Also, it's tricky to assume that a recent improvement in putting method will have long-lasting results. Sometimes it does, like Justin Rose switching to the "claw" grip.

Long after his win, Woodland gave an excellent analysis  of why he's a late bloomer and how he switched his dreams from being a pro basketball or baseball player to being a golfer --his "fall-back sport."

I doubt too many people are going to sum up Woodland's career journey better than he did himself.

WOODLAND: "I went to school, to Washburn (University on scholarship) to play basketball, and I always believed if basketball didn't work out I could fall back on golf.

"Our first game we played Kansas at the University of Kansas. They were ranked No. 1 in Division I, and we were ranked No. 2 in Division II. And that decision (to switch to golf) got forced on me really quickly. I was guarding Kirk Hinrich (>10,000 NBA pts), and, like, 'Okay, I need to find something else to do, because this ain't gonna work.' And that was my first game in college. I was a two-time State champion, All-State, blah, blah, blah, but that was a different level.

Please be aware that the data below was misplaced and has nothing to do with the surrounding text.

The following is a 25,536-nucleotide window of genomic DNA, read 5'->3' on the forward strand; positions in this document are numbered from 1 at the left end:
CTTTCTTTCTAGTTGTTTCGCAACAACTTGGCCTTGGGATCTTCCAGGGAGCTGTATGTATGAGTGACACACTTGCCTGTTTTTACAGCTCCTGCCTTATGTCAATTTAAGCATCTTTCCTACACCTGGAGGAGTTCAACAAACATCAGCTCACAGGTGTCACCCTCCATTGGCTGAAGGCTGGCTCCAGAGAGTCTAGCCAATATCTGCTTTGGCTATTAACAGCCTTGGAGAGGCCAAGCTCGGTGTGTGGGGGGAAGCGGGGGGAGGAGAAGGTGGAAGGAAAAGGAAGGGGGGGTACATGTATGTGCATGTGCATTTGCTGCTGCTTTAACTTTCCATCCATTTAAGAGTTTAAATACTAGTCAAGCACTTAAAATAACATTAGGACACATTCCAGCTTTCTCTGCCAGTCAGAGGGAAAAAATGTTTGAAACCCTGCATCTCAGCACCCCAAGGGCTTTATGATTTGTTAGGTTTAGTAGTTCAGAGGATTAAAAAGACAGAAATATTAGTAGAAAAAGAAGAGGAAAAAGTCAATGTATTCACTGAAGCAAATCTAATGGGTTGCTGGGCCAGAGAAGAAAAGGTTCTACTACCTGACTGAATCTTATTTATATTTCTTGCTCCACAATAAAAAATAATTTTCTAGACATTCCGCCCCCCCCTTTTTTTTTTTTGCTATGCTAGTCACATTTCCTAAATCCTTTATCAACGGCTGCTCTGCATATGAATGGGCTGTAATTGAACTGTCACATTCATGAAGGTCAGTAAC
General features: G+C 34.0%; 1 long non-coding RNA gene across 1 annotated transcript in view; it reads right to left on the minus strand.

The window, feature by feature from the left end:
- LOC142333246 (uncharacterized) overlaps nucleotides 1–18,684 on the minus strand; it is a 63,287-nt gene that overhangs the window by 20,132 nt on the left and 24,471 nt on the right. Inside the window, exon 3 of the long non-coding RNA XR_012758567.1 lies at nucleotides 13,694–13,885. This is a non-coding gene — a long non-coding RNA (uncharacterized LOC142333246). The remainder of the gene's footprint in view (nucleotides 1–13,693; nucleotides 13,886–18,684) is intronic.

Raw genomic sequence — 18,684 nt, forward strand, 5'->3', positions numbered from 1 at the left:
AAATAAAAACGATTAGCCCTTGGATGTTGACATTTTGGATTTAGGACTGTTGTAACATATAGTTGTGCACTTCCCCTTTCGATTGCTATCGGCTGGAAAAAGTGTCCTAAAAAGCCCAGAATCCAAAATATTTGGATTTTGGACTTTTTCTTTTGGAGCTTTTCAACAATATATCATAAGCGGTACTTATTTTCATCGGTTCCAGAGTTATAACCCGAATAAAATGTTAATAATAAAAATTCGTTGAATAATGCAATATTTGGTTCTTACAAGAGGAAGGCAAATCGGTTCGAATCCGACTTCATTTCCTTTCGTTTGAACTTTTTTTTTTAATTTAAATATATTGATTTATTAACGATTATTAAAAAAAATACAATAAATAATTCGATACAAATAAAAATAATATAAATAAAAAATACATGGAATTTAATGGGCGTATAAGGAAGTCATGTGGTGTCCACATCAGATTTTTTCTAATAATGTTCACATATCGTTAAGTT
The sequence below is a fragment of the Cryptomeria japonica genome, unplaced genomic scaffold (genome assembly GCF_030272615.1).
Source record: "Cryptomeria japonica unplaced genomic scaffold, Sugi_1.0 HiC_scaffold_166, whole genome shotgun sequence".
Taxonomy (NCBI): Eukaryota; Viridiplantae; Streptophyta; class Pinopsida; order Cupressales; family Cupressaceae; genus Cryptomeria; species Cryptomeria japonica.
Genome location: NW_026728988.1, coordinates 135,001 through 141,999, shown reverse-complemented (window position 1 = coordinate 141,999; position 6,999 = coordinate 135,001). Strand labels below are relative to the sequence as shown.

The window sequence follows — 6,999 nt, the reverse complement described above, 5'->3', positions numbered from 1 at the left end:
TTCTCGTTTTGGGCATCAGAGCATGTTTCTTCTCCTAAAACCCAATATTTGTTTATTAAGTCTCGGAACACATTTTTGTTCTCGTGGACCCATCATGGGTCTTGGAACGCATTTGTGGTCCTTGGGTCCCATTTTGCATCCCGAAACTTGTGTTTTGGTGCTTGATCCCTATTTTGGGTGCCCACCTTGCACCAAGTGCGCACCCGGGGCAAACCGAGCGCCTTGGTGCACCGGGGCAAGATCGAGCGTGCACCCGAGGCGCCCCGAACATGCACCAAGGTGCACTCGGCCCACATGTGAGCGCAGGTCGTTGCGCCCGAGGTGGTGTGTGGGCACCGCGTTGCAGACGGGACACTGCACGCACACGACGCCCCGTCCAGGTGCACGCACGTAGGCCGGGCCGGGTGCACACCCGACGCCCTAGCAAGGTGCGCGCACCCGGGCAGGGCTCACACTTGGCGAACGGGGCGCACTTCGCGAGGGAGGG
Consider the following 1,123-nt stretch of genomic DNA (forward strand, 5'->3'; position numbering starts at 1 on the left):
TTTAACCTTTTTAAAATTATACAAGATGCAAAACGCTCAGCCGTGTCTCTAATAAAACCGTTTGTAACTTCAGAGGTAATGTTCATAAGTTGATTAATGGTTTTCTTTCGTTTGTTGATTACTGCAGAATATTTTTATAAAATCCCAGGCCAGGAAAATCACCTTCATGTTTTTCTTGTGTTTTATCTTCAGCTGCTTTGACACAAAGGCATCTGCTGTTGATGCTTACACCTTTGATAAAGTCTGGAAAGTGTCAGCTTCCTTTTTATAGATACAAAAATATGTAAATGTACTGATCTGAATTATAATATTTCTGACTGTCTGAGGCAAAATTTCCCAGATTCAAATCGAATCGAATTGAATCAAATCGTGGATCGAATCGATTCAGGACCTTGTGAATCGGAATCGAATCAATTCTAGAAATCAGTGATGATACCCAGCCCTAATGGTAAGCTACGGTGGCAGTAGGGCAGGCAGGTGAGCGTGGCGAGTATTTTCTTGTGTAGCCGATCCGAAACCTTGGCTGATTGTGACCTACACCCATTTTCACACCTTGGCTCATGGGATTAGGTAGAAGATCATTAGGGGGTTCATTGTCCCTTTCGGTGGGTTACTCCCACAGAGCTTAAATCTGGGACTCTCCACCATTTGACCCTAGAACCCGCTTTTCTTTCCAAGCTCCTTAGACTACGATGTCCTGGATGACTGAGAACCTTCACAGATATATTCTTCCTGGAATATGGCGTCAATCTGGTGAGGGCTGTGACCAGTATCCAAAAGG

"And so when I transitioned to golf the next year, that was the first time in my life I'd ever focused solely on golf. It took me a little bit, but I got out here a year after school on the PGA TOUR in 2009. It's 11 years later now being out here. I don't think my game is where it needs to be, but it's getting there. I'm becoming a more complete player, I have more shots. I can rely more on my putting, rely on my short game. Things I couldn't do even last year.

"We put a lot of work in this year in becoming a more complete player. I can play different golf courses. People probably growing up said U.S. Open wouldn't suit me, because I'm a long hitter, I'm a bomber. Coming to Pebble Beach, on top of that, it's a shorter golf course. And went out and proved, I think to everybody else, what I always believed, that I'm pretty good."